The timing of the newest indictment in the special counsel's Russia investigation couldn't be better for President Trump's opponents — or more inconvenient for Trump and his allies.
Friday's indictment of 12 Russian spies, who are accused of hacking Democrats during the campaign, could blunt any positive results Trump's allies thought they had gleaned from Thursday's contentious congressional hearing about alleged FBI bias in the Russia investigation.
Trump is gearing up for a meeting Monday with Russian President Vladimir Putin. This indictment could force his hand on something he has seemed loath to do: confront Putin about election interference.
Meanwhile, these 12 new charges prove that the special counsel's Russia investigation is very real — not a “witch hunt” as the president has claimed. It brings the total indictments to 32 people, most of whom are either Russians or Trump campaign officials or people with ties to the Trump campaign. And Friday's indictments come a day after some on the left found a new spokesman for protecting the FBI from Republican attacks, beleaguered FBI agent Peter Strzok.
Let's start with how public perception of the Strzok hearing could be reshaped by this indictment.
Republicans in Congress thought bringing Strzok in to try to explain why he privately texted “we'll stop [Trump's campaign]” while working on a Trump investigation would be a major PR win for them. The hearing lasted 10 hours, included two Republican-controlled committees and was filled with made-for-TV confrontations between Strzok and Trump's allies in Congress. At the end of it, one of Trump's lawyers said the Strzok hearings should disqualify the entire Russia investigation.
These indictments make it clear that is not happening.
There's no evidence the timing of these indictments were in any way related to the Strzok hearing. Deputy Attorney General Rod J. Rosenstein told reporters Friday the 11-count indictment had nothing to do with political events, saying it was based “solely on facts, law and policy.”
But Rosenstein, who oversees the Mueller investigation, also seems acutely aware of how the timing of this indictment could be perceived by Trump's allies. “We do not try cases on television or in congressional hearings,” he said in his news conference.
Rosenstein himself was forced to defend the Justice Department's integrity to Congress two weeks ago. And some Republicans in Congress have drafted an article of impeachment against Rosenstein.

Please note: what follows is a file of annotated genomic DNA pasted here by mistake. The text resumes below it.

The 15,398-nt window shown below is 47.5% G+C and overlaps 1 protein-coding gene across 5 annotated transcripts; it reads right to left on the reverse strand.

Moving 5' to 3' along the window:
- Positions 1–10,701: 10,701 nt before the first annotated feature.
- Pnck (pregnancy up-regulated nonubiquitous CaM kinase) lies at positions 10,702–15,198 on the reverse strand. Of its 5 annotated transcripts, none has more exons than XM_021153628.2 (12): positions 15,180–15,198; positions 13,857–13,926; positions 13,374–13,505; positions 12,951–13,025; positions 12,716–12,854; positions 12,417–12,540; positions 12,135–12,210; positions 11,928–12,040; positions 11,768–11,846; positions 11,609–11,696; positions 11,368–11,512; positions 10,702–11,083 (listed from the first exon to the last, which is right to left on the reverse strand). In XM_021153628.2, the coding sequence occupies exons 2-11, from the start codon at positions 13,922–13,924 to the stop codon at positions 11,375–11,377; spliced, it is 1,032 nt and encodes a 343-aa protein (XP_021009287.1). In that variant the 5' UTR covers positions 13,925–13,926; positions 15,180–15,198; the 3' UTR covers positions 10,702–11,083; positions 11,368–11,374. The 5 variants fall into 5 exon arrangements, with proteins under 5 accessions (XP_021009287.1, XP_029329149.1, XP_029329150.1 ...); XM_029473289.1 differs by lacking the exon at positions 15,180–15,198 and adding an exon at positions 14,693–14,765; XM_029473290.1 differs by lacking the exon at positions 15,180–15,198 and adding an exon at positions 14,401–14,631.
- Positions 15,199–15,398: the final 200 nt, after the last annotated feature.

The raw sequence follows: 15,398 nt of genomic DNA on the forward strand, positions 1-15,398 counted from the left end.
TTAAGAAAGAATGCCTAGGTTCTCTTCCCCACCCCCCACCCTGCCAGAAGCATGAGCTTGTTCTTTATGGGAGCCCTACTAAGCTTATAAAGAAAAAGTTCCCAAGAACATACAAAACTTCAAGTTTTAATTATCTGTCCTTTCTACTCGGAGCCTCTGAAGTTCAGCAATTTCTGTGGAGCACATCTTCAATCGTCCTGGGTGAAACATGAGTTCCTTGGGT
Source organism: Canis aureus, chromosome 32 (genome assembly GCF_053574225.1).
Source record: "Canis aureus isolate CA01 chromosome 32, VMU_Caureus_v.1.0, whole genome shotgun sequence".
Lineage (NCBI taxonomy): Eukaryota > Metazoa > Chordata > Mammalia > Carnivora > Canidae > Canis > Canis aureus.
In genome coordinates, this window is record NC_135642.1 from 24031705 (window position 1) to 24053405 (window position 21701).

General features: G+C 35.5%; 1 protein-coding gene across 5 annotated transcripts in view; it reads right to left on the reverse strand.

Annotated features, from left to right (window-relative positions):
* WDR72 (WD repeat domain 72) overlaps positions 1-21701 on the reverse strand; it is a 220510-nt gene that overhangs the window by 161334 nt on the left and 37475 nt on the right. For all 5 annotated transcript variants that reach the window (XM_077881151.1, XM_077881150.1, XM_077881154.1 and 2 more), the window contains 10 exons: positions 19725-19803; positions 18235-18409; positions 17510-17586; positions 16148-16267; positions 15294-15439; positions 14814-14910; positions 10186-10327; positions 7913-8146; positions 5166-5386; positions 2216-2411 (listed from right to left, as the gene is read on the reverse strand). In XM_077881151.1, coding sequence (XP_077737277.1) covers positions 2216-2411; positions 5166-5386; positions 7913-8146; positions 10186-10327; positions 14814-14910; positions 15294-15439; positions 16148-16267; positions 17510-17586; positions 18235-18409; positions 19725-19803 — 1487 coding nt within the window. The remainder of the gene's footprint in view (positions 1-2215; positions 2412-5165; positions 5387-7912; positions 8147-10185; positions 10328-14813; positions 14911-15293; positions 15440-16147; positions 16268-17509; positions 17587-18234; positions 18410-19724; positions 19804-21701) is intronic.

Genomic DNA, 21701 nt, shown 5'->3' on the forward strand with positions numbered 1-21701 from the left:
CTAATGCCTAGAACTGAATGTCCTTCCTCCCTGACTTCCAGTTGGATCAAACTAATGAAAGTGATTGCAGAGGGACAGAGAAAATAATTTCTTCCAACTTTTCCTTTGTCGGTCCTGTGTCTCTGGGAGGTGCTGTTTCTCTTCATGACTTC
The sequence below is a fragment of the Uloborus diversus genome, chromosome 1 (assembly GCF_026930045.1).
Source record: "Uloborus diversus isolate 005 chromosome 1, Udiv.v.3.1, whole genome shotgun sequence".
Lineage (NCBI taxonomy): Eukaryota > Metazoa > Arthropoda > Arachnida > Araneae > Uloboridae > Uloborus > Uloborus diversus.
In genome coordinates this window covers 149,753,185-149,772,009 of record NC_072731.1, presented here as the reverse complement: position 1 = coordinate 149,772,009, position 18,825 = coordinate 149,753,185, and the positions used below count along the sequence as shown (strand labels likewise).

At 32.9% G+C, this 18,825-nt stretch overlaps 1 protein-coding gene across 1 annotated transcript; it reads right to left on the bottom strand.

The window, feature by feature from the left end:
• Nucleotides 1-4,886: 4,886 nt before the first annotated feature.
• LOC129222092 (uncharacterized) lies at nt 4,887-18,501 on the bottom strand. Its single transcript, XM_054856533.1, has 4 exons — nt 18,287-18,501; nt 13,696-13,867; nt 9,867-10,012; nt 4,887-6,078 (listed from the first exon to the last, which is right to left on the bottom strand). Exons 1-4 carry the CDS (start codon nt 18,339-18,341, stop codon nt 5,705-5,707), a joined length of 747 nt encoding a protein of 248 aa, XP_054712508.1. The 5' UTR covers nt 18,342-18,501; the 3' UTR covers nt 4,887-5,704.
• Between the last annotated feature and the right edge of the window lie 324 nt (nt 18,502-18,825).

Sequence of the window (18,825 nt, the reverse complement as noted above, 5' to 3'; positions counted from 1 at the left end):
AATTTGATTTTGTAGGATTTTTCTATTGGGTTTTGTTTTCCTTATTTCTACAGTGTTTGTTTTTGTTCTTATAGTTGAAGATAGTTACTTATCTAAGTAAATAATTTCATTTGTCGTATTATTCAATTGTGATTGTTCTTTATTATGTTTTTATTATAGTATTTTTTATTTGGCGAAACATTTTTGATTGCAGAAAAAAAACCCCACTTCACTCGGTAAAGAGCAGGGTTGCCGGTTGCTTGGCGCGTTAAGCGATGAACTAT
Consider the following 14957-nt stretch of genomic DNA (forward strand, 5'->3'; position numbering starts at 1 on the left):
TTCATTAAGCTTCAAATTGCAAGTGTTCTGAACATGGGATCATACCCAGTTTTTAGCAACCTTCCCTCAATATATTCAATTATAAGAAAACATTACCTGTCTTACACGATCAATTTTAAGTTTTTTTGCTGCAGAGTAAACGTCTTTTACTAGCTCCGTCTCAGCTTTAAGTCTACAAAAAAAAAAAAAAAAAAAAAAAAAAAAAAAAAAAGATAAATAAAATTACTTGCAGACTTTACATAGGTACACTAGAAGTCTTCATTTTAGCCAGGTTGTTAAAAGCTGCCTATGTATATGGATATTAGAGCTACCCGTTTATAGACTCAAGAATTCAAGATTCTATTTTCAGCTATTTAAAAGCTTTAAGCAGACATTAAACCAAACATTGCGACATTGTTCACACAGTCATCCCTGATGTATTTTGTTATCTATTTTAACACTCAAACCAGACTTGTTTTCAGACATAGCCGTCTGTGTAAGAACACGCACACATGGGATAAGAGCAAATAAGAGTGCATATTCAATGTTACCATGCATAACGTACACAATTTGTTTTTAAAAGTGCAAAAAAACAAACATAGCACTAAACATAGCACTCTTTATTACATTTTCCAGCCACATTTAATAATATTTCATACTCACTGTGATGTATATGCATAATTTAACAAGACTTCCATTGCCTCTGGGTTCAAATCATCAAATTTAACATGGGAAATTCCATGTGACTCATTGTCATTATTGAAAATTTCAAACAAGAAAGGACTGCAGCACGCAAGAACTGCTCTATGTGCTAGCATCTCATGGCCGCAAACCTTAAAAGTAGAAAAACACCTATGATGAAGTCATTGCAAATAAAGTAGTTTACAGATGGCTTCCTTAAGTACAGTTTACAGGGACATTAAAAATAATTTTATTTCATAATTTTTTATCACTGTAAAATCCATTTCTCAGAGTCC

Looking forward, the indictment puts Trump in an even more politically difficult spot as he prepares to meet with Putin one-on-one in Helsinki on Monday. The meeting itself is contentious, with critics warning that it will hand Putin an air of legitimacy with the West that he craves.
It is even more controversial knowing Trump has been reluctant to confront Putin on election interference. Trump has repeatedly given Putin the benefit of the doubt over the U.S. intelligence community, which has concluded the Russian president ordered the meddling in the 2016 campaign specifically to help Trump win.
“He just — every time he sees me, he says, 'I didn't do that.' And I believe — I really believe that when he tells me that, he means it,” Trump told reporters in November after meeting with Putin at a global summit in Vietnam.
This week, Trump told reporters he will “of course” raise the election issue with Putin, but he didn't seem to feel it would be a fruitful conversation. “What am I going to do? He may deny it,” Trump said.
With regard to Friday's indictment, Trump has repeatedly questioned whether Russians were behind the hacks of Democrats.
Coming off a week where Trump bashed NATO and criticized the prime minister of one of the United States' oldest allies, his giant shrug on Putin struck many of Trump's critics as incongruous diplomacy, tilted heavily in favor of Putin.
If Trump decides to hold that strategy now — after his own Justice Department has accused Russians of hacking his opponents' emails — it will probably come off as even more favorable toward Putin than it did just on Thursday. Some Democrats in Congress are already trying to pressure Trump to get tougher on Putin as a result of these indictments.
It's unclear whether Trump will change course on Putin, though.
The Russia investigation is losing ground in the public opinion battle. Polls suggest Trump's repeated attacks on it are working, with a new Washington Post-Schar School poll finding Americans are split roughly 50-50 along partisan lines on whether they approve of the job Mueller is doing.
This indictment comes at the end of a week where both sides felt they had evidence to make their case that the Russia investigation has either run its course or is very real.
And indicting Russians is a win in the column of the “very real” camp.